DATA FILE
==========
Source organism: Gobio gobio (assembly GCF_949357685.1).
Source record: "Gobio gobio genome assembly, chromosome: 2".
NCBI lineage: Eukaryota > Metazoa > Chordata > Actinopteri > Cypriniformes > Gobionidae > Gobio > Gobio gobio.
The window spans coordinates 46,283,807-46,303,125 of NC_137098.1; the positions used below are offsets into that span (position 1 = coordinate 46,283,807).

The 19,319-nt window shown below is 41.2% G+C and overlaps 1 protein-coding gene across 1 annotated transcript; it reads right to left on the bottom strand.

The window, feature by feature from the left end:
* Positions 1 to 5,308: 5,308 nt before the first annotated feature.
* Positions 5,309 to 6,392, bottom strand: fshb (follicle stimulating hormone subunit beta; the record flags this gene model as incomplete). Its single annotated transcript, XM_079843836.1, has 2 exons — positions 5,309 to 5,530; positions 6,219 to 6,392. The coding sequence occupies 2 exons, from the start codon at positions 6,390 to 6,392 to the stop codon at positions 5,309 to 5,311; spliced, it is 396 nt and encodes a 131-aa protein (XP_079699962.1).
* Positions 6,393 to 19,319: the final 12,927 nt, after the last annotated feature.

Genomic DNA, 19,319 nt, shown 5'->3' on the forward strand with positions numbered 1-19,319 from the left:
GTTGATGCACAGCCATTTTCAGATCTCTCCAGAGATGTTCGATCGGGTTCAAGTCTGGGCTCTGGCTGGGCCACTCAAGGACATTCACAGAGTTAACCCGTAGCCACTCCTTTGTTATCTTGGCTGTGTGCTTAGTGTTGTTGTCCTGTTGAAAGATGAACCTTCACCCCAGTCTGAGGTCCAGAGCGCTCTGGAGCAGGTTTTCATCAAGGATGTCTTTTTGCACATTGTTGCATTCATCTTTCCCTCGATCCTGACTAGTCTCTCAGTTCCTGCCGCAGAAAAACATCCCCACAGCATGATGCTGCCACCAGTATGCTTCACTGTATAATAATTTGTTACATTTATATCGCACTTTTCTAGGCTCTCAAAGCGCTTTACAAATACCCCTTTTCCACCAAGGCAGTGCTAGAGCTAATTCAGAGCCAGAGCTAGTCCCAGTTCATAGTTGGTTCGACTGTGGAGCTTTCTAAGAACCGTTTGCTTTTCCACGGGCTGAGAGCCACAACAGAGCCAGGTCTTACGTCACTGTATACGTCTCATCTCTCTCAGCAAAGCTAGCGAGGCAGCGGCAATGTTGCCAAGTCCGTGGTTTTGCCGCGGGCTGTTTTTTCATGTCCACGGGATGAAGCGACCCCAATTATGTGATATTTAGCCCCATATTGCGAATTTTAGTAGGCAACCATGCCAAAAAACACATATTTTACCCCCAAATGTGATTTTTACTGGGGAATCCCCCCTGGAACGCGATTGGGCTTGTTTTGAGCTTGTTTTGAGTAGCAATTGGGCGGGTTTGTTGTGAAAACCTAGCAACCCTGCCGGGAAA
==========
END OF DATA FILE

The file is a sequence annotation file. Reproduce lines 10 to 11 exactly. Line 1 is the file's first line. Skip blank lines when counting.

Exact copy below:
Genomic DNA, 19,319 nt, shown 5'->3' on the forward strand with positions numbered 1-19,319 from the left:
GTTGATGCACAGCCATTTTCAGATCTCTCCAGAGATGTTCGATCGGGTTCAAGTCTGGGCTCTGGCTGGGCCACTCAAGGACATTCACAGAGTTAACCCGTAGCCACTCCTTTGTTATCTTGGCTGTGTGCTTAGTGTTGTTGTCCTGTTGAAAGATGAACCTTCACCCCAGTCTGAGGTCCAGAGCGCTCTGGAGCAGGTTTTCATCAAGGATGTCTTTTTGCACATTGTTGCATTCATCTTTCCCTCGATCCTGACTAGTCTCTCAGTTCCTGCCGCAGAAAAACATCCCCACAGCATGATGCTGCCACCAGTATGCTTCACTGTATAATAATTTGTTACATTTATATCGCACTTTTCTAGGCTCTCAAAGCGCTTTACAAATACCCCTTTTCCACCAAGGCAGTGCTAGAGCTAATTCAGAGCCAGAGCTAGTCCCAGTTCATAGTTGGTTCGACTGTGGAGCTTTCTAAGAACCGTTTGCTTTTCCACGGGCTGAGAGCCACAACAGAGCCAGGTCTTACGTCACTGTATACGTCTCATCTCTCTCAGCAAAGCTAGCGAGGCAGCGGCAATGTTGCCAAGTCCGTGGTTTTGCCGCGGGCTGTTTTTTCATGTCCACGGGATGAAGCGACCCCAATTATGTGATATTTAGCCCCATATTGCGAATTTTAGTAGGCAACCATGCCAAAAAACACATATTTTACCCCCAAATGTGATTTTTACTGGGGAATCCCCCCTGGAACGCGATTGGGCTTGTTTTGAGCTTGTTTTGAGTAGCAATTGGGCGGGTTTGTTGTGAAAACCTAGCAACCCTGCCGGGAAA